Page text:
If you would like more information about pay transparency or are interested in finding candidates by offering competitive compensation, The Armada Group has the industry information you need to make both possible. Contact us to discuss your goals today and see how our services can help take the issue of pay out of the darkness and into the light.

 

 Data Science

 

Most companies are going battle with the talent gap, especially when it comes to highly desirable skills like data science. Generally, businesses don’t have nearly enough of these IT professionals on staff to fully leverage the data they have been collecting, and it can see as though it is only getting harder to find them. However, just finding a person with the right mix of skills and experience isn’t the only important point when staffing your data science team.

 

To help you create the strongest team possible, here are some additional things to consider whenever you look to hire.

Teamwork is Critical

In most cases, data scientists aren’t working alone. It is often the cumulative work of a team that brings about the best results, and that makes teamwork an essential part of the environment. So, before you hire an individual, imagine how they will fit in with a group of similarly skilled individuals and if they will increase the level of cohesion or disrupt it. Then, proceed accordingly based on that vision.

Allow Them to Focus

If you are hiring data scientists that will also have other IT duties, you may find them struggling to manage the data side of their job. IT professionals are often pulled in a variety of directions, especially if any part of their work mirrors that of a help desk.

 

Tech pros who directly support internal workers when they run into trouble can find it difficult to get the time required to focus on tasks as complex as data analysis. To get the most out of their data science skills, consider removing any extraneous duties from their plate. This could involve outsourcing tasks that can be managed by a third party or shifting the duties to other employees whose work can better stand the interruptions.

Invest in Systems

Your data science team can only be as strong as the systems they use allow them to be. If they are having to perform tasks by hand that could otherwise be automated when using a more sophisticated solution, they may be wasting valuable time that could be used for more productivity. Instead of setting them up to wrestle with their software, make the investment in something that facilitates their needs. Anything that makes a data scientist’s life easier at work will give them a chance to truly show off the skills for which they were hired.

Be Prepared to Listen and Learn

If you already have a member or two on your data science team, then it is important to seek their input regarding what the team needs. Even highly skilled professionals working in the field have their strengths and weaknesses or are stuck with time-consuming tasks that keep them from performing other duties.

 

By hearing which specific skills they feel will make the team operate more efficiently, you can make sure and focus recruiting in those areas. Then, not only are you creating a stronger team but a happier one as well.

 

If you are interested in finding a data scientist to join your ranks, the recruitment professionals at The Armada Group have the right skills to facilitate those goals. Contact us to get the process started today.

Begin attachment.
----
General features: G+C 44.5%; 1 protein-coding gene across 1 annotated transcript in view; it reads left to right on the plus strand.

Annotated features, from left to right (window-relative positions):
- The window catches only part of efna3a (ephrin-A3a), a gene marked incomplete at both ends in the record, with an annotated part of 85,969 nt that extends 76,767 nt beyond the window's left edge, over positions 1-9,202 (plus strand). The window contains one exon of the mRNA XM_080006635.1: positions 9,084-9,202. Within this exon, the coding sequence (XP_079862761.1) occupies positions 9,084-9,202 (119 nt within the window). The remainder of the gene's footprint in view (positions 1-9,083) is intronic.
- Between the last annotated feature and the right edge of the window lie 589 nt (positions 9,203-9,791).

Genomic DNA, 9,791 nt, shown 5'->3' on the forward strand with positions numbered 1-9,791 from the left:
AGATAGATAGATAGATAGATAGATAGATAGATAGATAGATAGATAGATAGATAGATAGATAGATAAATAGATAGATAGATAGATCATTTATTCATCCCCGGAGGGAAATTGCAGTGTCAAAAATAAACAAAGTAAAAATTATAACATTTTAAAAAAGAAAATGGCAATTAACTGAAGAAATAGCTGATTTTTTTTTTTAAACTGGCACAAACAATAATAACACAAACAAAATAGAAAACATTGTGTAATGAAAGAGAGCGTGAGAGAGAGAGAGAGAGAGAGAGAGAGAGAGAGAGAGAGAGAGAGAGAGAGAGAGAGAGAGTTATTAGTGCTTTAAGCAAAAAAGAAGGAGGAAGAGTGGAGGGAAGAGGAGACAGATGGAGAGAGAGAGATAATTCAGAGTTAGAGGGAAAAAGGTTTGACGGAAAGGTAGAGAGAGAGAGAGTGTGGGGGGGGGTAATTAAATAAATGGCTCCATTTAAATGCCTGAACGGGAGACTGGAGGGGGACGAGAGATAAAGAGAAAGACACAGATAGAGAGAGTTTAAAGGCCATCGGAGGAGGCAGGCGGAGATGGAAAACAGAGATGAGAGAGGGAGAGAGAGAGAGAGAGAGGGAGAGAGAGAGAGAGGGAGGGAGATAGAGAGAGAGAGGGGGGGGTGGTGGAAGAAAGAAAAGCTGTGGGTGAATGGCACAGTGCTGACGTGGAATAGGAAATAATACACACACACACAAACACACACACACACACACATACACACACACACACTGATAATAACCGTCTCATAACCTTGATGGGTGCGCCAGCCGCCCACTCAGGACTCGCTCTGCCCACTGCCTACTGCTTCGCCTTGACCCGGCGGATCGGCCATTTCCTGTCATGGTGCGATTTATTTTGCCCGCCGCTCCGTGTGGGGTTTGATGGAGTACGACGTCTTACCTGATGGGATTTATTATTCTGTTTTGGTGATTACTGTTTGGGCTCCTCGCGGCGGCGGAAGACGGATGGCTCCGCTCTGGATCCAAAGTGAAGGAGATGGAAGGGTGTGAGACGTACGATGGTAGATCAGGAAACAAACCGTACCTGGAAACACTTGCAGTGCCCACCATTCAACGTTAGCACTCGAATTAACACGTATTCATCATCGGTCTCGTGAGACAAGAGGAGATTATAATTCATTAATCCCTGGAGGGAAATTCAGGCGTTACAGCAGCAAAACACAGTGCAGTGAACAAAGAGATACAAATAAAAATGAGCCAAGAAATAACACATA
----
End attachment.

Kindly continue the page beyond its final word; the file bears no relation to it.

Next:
Introvert

 

For an introvert, the idea of interviewing for a new position can be a bit anxiety inducing. Not only does an interview require a significant amount of interaction, but it is typically with people whom you have never met before. But there are strategies that can help even the most introverted individual feel more comfortable as they head in for an IT job interview. To help you make the most of your time, here are some tips for improving the experience.

Schedule Based on Your Preferences

When contacted for an interview, it isn’t uncommon to be given a list of available times from which to choose. This gives you a chance to select a time that allows you to be at your best, making it an opportunity to increase your level of comfort.

 

For example, if you are a morning person, then try and schedule your appointment during that window. If you feel more capable in the afternoon or evening, then try for a later time. The intention is to schedule the interview during a time where you already feel more energetic and function at your best. Then you aren’t combatting the feeling of being drained in conjunction with the interview itself.

Plan for Extra Me Time

Once your interview is scheduled, make sure and plan some extra time for yourself before and after the interview. If you can find a quiet space before the interview begins, you can take a moment to collect your thoughts or practice self-calming techniques. Then, once the interview is over, you also have some time available to regroup and recharge before heading back to your other tasks for the day.

 

The idea is to build in a buffer that will help you perform at your best and then give you a chance to re-center before any additional interactions. It can keep the process more comfortable and limits the chance of being overwhelmed at any point in your day.

Prepare to Ask Questions

One of the easiest ways to give yourself a mini-break during an interview is to get the interviewer talking. While you are listening to the interviewer, tune into can points that may help entice the interviewer to speak. Then, once you are given a chance to ask additional questions at the end of the interview, make sure you have a few stashed away for the occasion.

Practice Chit-Chat

Introverts typically aren’t fans of small talk. However, being able to manage introductions in a casual way can help build a rapport with the interviewer. Consider asking a friend to practice this process with you so you can become more comfortable with the process, allowing you take control over the initial few minutes and set the pace for the rest of the interview.

 

If you are looking for additional tips on making a great first impression during an interview or new opportunity in the IT field, the recruiters at The Armada Group can help you along the way. Contact us to see what is available in your area today.

 

big data specialists

Big Data has taken the world by storm and along the way, has increased the pressure on the technical specialists who focus on the area. The push to get results more quickly and to make the results more meaningful can leave many working in the field scrambling to keep up, and creates some major pain points for Big Data specialists to struggle against.